Writers of Books: Tom Harris, Tony Castro, Preston Lewis, Yvonne Baskin, Dallas Lee, Bob Darden, Ellen Debenport, Kay Wheeler Moore, Martha Hughes. Seven of Harris’ books, including Black Sunday and The Silence of the Lambs, were made into movies. Lewis won awards for his western novels. Louis and Kay Moore own Hannibal Books, based in Garland.
Martha Hughes teaches writing at New York University.

Sports writers and editors: John McClain, David McCollum, Alan Eskew,
Lester Zedd, Doug Bedell, Tony Castro. David Cawood was the assistant executive director of public relations at the NCAA. David Pickle was director of communications and executive editor of the NCAA Champion magazine. McClain, who writes for the Houston Chronicle, is the dean of NFL writers and is a member of the NFL Hall of Fame. He also can be heard on radio in Houston, Waco and Nashville. David McCollum may hold the record for the most words written by a sports writer, mostly for the Log Cabin Democrat in Conway, Arkansas. He has been chosen the Arkansas Sportswriter of the Year and is a member of the Arkansas Sportswriters Hall of Fame

Mike Eakin started at Baylor, transferred to the University of Texas and became editor of The Daily Texan.

Jesse Degollado has been a reporter at KSAT-TV in San Antonio since 1984. Roma Reavis became a radio celebrity with her husband, Don Wade, at WLS in Chicago. Both Degollado and Reavis have won numerous awards. Rick Bradfield led an award-winning staff as news director at KWTX-TV in Waco.

We had an entry to wire services, especially United Press International:
Ed Delong, Kay Brown, Tommy Miller, Preston Kirk, Paul Harral, Mike Kennedy, Tom Belden, Tommy Brooks, Ellen Debenport, Larry Surratt, Tommy Kennedy, Kay Wheeler Moore, Ron Littlepage.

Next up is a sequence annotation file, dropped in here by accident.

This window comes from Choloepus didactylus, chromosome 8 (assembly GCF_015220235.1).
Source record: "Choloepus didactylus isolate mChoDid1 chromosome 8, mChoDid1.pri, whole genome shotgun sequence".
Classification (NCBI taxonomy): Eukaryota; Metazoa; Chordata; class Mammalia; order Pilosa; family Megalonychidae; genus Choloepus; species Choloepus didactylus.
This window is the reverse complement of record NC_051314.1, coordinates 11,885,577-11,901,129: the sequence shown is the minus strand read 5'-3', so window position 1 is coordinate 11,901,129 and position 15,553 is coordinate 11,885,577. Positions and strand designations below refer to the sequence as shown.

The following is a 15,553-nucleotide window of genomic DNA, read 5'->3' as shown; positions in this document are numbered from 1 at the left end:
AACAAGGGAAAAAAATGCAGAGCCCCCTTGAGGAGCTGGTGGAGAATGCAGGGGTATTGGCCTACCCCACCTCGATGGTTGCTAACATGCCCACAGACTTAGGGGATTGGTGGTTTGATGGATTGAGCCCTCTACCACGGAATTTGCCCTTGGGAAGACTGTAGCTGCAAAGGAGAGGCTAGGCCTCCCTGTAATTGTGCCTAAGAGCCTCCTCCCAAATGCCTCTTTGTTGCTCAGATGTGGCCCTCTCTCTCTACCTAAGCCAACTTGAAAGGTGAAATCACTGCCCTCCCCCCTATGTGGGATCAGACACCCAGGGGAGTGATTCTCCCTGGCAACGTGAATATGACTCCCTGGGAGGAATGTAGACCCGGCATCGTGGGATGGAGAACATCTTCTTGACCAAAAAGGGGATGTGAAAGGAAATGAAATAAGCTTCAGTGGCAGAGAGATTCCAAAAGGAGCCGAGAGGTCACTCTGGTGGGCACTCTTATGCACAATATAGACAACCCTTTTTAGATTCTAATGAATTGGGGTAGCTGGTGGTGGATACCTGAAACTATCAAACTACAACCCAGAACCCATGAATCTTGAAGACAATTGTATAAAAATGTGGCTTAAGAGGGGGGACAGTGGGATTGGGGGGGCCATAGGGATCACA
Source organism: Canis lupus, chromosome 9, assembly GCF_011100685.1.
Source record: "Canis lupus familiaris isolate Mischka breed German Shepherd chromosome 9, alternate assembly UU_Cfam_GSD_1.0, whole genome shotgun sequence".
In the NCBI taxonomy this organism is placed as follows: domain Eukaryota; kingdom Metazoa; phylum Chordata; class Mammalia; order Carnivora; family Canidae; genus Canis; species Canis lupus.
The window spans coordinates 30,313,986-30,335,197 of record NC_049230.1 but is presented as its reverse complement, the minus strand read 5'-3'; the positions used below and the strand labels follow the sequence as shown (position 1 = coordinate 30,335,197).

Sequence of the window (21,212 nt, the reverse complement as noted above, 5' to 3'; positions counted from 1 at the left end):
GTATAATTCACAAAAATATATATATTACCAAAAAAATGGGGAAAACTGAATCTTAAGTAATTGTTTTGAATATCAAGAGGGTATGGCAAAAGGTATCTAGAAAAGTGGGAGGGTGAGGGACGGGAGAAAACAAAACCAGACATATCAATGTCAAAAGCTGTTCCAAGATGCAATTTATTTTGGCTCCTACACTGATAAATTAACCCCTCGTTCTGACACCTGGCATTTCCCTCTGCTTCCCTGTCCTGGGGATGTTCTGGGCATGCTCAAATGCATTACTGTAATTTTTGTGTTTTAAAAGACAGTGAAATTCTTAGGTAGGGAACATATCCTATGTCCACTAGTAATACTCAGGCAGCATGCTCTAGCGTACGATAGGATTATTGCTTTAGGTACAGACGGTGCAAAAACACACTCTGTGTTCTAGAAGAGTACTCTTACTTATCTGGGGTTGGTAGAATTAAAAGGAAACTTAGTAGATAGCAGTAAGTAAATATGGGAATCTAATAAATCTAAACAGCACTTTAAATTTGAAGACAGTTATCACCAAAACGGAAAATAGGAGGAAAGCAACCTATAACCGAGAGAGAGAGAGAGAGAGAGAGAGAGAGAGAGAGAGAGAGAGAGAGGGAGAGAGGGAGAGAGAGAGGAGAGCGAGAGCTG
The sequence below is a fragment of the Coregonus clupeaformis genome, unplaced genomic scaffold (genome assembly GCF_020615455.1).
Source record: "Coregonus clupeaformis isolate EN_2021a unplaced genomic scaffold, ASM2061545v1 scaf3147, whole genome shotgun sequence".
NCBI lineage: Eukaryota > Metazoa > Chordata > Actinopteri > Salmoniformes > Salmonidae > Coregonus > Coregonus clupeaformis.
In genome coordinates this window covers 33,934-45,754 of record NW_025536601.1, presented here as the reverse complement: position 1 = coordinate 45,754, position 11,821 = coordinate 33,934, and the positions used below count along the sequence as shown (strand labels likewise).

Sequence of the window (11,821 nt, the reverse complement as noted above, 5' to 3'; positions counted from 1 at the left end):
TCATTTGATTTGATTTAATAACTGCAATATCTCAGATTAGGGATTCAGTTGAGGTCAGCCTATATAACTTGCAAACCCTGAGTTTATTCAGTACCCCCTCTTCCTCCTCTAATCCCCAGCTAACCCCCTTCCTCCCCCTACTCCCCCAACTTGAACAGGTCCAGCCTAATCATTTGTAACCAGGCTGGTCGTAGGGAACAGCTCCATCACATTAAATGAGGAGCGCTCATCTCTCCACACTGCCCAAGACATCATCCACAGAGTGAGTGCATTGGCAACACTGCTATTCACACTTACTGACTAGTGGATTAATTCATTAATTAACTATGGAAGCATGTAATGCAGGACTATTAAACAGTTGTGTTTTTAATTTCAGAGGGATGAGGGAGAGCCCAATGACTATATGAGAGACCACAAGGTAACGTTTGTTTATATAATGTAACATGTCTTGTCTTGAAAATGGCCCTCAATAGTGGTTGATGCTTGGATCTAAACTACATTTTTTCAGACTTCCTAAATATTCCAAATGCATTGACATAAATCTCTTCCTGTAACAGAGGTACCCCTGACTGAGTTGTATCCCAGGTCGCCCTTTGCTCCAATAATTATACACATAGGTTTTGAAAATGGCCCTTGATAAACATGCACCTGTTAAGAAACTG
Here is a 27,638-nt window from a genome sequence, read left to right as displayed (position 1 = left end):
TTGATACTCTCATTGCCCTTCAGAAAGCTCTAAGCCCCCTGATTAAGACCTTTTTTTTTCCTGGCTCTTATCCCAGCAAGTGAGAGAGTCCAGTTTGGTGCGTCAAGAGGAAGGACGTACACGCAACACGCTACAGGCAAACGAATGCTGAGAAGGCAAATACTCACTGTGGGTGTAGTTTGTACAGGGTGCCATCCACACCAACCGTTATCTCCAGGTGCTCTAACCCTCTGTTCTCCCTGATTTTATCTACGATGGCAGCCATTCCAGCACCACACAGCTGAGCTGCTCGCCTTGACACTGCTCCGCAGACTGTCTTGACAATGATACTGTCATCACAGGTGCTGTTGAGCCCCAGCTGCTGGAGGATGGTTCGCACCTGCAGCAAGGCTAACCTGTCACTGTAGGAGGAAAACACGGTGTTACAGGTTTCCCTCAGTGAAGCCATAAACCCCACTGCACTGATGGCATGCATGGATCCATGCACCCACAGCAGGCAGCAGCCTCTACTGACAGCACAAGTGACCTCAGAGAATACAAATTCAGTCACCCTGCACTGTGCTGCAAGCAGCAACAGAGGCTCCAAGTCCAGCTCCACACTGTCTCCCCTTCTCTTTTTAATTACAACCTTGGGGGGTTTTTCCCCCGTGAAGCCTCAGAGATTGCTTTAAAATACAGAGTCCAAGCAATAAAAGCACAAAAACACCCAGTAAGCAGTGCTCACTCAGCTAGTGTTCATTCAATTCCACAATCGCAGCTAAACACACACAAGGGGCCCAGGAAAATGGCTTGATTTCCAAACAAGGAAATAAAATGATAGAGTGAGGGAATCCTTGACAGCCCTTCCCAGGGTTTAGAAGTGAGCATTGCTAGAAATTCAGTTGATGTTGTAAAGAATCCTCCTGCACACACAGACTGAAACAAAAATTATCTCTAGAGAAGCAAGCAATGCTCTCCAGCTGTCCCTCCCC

Delong, Harral and Belden covered the space program.

Bob Gassaway covered Vietnam for The Associated Press. Tom Harris, Dallas Lee, Yvonne Baskin and John Pearce also worked at the AP. Sharon Herbaugh died while covering the war in Afghanistan for the AP.

Paul Parsons worked for both UPI and the AP. He is now professor and dean of the School of Communications at Elon University. In 2010-11 he was president of the Association of Schools of Journalism and Mass Communication.

Religion writers/editors: Louis Moore, Terry Mattingly, Lilla Ross, Toby Druin and John Rutledge. When he worked at the Houston Chronicle, Moore was named the outstanding religion writer in America and was president of the Religion Newswriters Association. He later worked at the Foreign Mission Board. Druin was editor of The Baptist Standard. John Rutledge worked there for many years. Mattingly has written a national syndicated column on religion since 1986 (see Dorothy Spleth Linthicum has been editor of a quarterly magazine, Episcopal Teacher, for almost 20 years. She teaches at Virginia Episcopal Theological Seminary.

Rowland Stiteler was editor of D Magazine, Houston City Magazine and a magazine in Orlando, Fla. Susan White has been for years the editor of the SMU magazine. David Morrison is vice president for communication and publications at Brenau University in Gainesville, Ga. Craig Black was an editor at Better Homes and Gardens. Sue Hancock Jones is editor of Ranch Record, the official publication of the Ranching Heritage Association.

Many teachers (at various levels): Bob Darden, Maggie Bigham, Tom Belden, Paul Parsons, Pat Washburn, Jack Simons, Mike Stricklin, Ed Kelton, Barry Jones, Rick Bradfield, Julie Kennedy, Tony Pederson, Ray Hubener, Martha Hughes, Darla Prudom, John Ben Sutter, Ron Hurt, Jon Fisher, Kathi Fisher, Beverly Narum, Vicki Klaras, Paula Cozart, Jan Hardberger, John Sellers, Everett Robinson, Louis Natalicio, Stewart Byois, Meme Drumwight, Jerry Stephens, Bob Gassaway, Ronald Stovall, Dorothy Spleth, Carolyn Owens, Jan Whitt, Judy Gossett, Gayla McGlamery. Jean Walke was an administrator at both Dallas County and Houston community colleges.

Tony Pederson holds the Belo chair and is chair of the journalism department at SMU. He has been a Pulitzer juror and served as president of the Inter American Press Association. He is active in journalism education in Latin America.

Thanks to Murray Neal and Dave Campbell, Baylor journalism graduates from other eras, a great many of our students worked at The Waco News-Tribune and Times-Herald (we had separate morning and afternoon newspapers then) while in school and after: Tommy West, Dallas Lee, Gary Christian, Roger Cantrell, Ernie Makovy, Mike Kennedy, Pat Taggart, Tom Harris, Linda Little, Barry Jones, Mike Phillips, Nancy Stiteler, Sherry Fudge, Jack Simons, John Cranfill, Bob Dye, Judy Cartwright, Lester Zedd, Tony Pederson, John McClain, John Black, Bruce Westbrook, Jim Dagar, Bob Darden.